Satoko_fujii-trace_river_span3 Junk_box-cloudy_then_sunny_span3 Gato_libre-kuro_span3
September 2008

Satoko Fujii Trio
Trace a River
Libra
Junk Box
Cloudy Then Sunny
Libra
Gato Libre
Kuro
Libra

Pianist Satoko Fujii celebrated her 50th birthday by issuing three CDs on the same day: one by her New York-based trio, one by her trio Junk Box, and one by Gato Libre, a quartet led by her husband, trumpeter Natsuki Tamura.

Fortunate for us that Fujii is so prolific (at least 30 albums under her own name this decade). Some of us can’t get enough of her. She has become a force to be reckoned with over the years, blending a classicist’s thought process with a free-jazzer’s spontaneity. Unlike some improvisers, she is at her most creative when she is explosive. And she explodes a lot.

Trace a River opens with a missile. The first two minutes of the title track are pretty, almost pastoral, and then, without warning—bang!—Fujii, bassist Mark Dresser, and drummer Jim Black go at it, full bore. Their animation rises and ebbs before flowing gently toward its conclusion. Fujii delivers a masterful unaccompanied solo that ends thunderously, inviting Black to pound almost indiscriminately—and loudly—and Dresser to pluck a hiccupping bass line. When they finally all come together, they get into a groove, but one whose time signature is difficult to identify (and, one supposes, to play). Black, who plays with a harsh, metallic tone, often becomes the dominant voice in his ensembles, but here he is a perfect complement to Fujii’s fusillade of notes and chords. Even an atmospheric piece such as “Manta” and a playful one such as “A Maze of Alleys” sound unsettling in the hands of Fujii, Dresser and Black. This release is right up there with the trio’s 2002 album Bell the Cat!

Junk Box—Fujii, Tamura and percussionist John Hollenbeck—goes a little deeper into avant-garde territory. Just listen to “Chilly Wind”: While Fujii repeats a single note over and over with her left hand, Hollenbeck scrapes his drums and then bats them with mallets, and Tamura’s trumpet moans and groans like some sick cow. The intensity escalates, and before you know it, Hollenbeck is drumming rock-style, Tamura is blowing with abandon, and Fujii is banging chord upon chord into her keys, then stroking the strings inside the case. Tamura ends his run by blowing air. “Chinese Kitchen” winds itself into a hurricane, with Hollenbeck hitting all manner of toys and the other two musicians playing in no discernible key. This sort of devil-may-care approach to improvisation pervades Cloudy Then Sunny. Even the song titles convey that attitude. How can you resist tunes with names like “Computer Virus,” “Opera by Rats” and “Alligators Running in the Sewers”?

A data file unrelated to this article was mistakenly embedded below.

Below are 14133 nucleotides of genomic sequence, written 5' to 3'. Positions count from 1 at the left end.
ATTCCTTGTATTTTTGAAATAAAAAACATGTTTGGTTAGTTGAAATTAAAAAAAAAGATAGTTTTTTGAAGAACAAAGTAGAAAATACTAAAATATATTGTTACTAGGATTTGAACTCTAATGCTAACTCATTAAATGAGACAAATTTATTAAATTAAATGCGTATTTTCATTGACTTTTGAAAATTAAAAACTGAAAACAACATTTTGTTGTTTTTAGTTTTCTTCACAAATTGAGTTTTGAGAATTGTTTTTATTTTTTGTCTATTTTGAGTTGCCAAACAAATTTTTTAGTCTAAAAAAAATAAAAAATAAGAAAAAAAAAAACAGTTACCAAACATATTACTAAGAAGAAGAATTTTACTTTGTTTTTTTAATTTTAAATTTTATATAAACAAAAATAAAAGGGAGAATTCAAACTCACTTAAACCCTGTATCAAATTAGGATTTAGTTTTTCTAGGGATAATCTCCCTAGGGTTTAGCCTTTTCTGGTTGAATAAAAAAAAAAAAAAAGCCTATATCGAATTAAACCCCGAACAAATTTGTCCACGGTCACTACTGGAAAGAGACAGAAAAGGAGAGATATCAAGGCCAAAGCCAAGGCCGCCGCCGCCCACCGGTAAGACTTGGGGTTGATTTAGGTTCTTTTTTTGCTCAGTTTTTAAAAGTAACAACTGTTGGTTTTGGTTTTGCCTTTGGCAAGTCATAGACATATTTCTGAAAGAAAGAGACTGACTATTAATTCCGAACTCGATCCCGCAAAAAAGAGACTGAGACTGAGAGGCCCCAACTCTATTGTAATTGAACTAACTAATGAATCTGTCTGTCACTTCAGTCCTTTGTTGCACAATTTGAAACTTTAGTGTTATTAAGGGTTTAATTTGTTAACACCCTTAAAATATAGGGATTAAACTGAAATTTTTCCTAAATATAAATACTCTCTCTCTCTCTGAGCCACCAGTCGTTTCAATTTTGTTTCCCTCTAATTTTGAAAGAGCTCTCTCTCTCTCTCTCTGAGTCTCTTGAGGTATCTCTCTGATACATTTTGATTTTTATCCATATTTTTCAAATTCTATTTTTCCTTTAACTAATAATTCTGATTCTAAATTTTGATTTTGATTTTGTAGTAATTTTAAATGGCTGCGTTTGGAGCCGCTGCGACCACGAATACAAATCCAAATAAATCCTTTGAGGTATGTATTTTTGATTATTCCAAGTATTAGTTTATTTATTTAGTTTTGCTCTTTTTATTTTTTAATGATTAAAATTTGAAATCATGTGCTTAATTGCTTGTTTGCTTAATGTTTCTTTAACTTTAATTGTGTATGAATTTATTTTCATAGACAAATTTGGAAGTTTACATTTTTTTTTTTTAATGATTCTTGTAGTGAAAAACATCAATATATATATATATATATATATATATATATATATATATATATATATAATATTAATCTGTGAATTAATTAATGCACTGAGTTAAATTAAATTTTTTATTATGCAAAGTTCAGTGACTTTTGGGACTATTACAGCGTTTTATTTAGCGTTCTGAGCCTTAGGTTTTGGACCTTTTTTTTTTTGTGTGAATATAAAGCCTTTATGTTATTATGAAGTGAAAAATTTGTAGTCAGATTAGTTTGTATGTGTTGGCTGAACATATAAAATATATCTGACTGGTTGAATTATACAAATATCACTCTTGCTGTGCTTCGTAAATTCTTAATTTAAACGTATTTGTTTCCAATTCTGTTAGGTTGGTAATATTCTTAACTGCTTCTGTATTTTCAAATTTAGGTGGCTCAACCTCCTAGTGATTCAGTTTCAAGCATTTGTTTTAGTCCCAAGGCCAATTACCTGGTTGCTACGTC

Gato Libre is a different beast altogether. Tamura is the leader here, and Fujii plays accordion throughout; they’re joined by guitarist Kazuhiko Tsumura and bassist Norikatsu Koreyasu. Their music seems to emanate from many different parts of the planet and yet from none of them. I hear tango, flamenco, Eastern European folk melodies—all sorts of things—and yet no one song is a tango, is a flamenco. This is what makes Kuro so attractive. It all sounds so familiar—Spanish? Italian?—and somehow you can’t place its origins.

The compositions are all Tamura’s, so you haven’t heard them before. The musicians play with elegance and respect for the written form; the absence of percussion makes that all the more evident. The waltz “Patrol” is an interesting piece of writing, one where the lead voice alternates among trumpet, accordion and guitar from measure to measure. “Battle” has its participants gearing up for one, as they each make opening statements before waging war on one another, all in the name of improvisation. Elsewhere, there is nothing but loveliness. The closing title track is an exercise in creating simple beauty.

Dropping three albums in one day is no great accomplishment for someone like Satoko Fujii. Dropping three great albums like these—well, that’s another matter entirely. Keep them coming, Satoko.

Originally published in September 2008
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